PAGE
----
Building resilience in Nepal through public-private partnerships

The report offers the following key observations based on the analysis of the aftermath of the earthquakes that struck Nepal in April and May 2015:

  • Resilience is a social and political issue as much as an economic and developmental one. Efforts to “build back better” must also incorporate support for Nepal’s political transition as a foundation for resilience;
  • Strengthening pre-established partnerships between the public and private sectors can improve responses to and reduce the impacts of future emergencies;
  • Crucial economic sectors, such as tourism and construction, can benefit from public-private cooperation for recovery and reconstruction;
  • Implementing and enforcing building codes and focusing on making schools safe should be a high priority in reconstruction efforts;
  • Retrofitting to make existing houses more “earthquake-resilient” can save lives and reduce economic losses,and can be done in an affordable way that uses locally available skills and technologies;
  • The private sector can offer unique expertise, capability and capacity for the Nepali government’s reconstruction efforts;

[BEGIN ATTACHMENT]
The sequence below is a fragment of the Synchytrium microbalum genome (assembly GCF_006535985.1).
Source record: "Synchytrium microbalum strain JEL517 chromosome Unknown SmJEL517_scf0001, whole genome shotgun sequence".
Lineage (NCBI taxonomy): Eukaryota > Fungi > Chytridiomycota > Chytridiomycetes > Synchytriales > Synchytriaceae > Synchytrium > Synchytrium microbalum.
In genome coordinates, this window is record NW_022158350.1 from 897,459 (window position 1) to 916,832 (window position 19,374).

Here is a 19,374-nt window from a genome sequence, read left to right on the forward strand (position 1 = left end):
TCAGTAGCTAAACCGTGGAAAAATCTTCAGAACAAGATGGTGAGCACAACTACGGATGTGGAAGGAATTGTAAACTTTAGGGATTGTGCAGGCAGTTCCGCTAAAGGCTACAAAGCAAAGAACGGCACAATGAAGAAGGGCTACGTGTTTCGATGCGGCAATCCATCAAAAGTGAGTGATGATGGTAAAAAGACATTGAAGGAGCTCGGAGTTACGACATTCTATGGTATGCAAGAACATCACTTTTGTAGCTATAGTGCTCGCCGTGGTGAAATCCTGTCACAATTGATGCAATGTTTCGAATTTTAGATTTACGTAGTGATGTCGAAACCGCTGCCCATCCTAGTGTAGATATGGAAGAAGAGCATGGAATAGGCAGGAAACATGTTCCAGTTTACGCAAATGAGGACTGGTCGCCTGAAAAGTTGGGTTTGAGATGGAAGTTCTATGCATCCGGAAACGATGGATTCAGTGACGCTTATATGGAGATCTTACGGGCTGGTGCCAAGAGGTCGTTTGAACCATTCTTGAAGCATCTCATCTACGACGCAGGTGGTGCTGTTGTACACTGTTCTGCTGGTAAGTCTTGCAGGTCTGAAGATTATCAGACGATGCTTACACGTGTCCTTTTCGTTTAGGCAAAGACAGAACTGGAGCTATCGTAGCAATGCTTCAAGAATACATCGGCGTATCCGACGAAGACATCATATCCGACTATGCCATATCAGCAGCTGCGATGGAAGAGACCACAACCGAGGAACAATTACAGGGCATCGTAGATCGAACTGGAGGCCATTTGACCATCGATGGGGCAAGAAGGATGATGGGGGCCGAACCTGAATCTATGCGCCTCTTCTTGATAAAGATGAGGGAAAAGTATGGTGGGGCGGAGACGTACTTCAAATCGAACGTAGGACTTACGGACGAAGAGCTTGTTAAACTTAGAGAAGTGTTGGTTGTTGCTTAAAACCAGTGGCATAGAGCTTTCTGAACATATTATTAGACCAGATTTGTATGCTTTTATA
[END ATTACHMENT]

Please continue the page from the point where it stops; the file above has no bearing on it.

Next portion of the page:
• Public-private partnerships and innovative financing arrangements can be crucial parts of reconstruction and building resilience in Nepal.
Download PDF here
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November 08 2015 – Long before I arrive in Haiti I get a sense of what the name itself conjures up. There are no direct flights from the UK, so I’ve flown in via the Dominican Republic, Haiti’s conjoined twin on the island of Hispaniola. Kevin Rushby Read more.

November 08 2015 – Her laptop brims with satellite images pitted with thousands of black dots, evidence of excavations across Egypt where looters have tunneled in search of mummies, jewelry and other valuables prized by collectors, advertised in auction catalogs and trafficked on eBay, a criminal global black market estimated in the billions of dollars. 

October 21 2015 – Following the earthquake that struck Nepal earlier this year, many in the country’s tourism industry, supported by friends and colleagues from around the world, began to collaborate on ideas and solutions for how to get its tourism industry back on its feet as quickly as possible. Jeremy Smith Read more.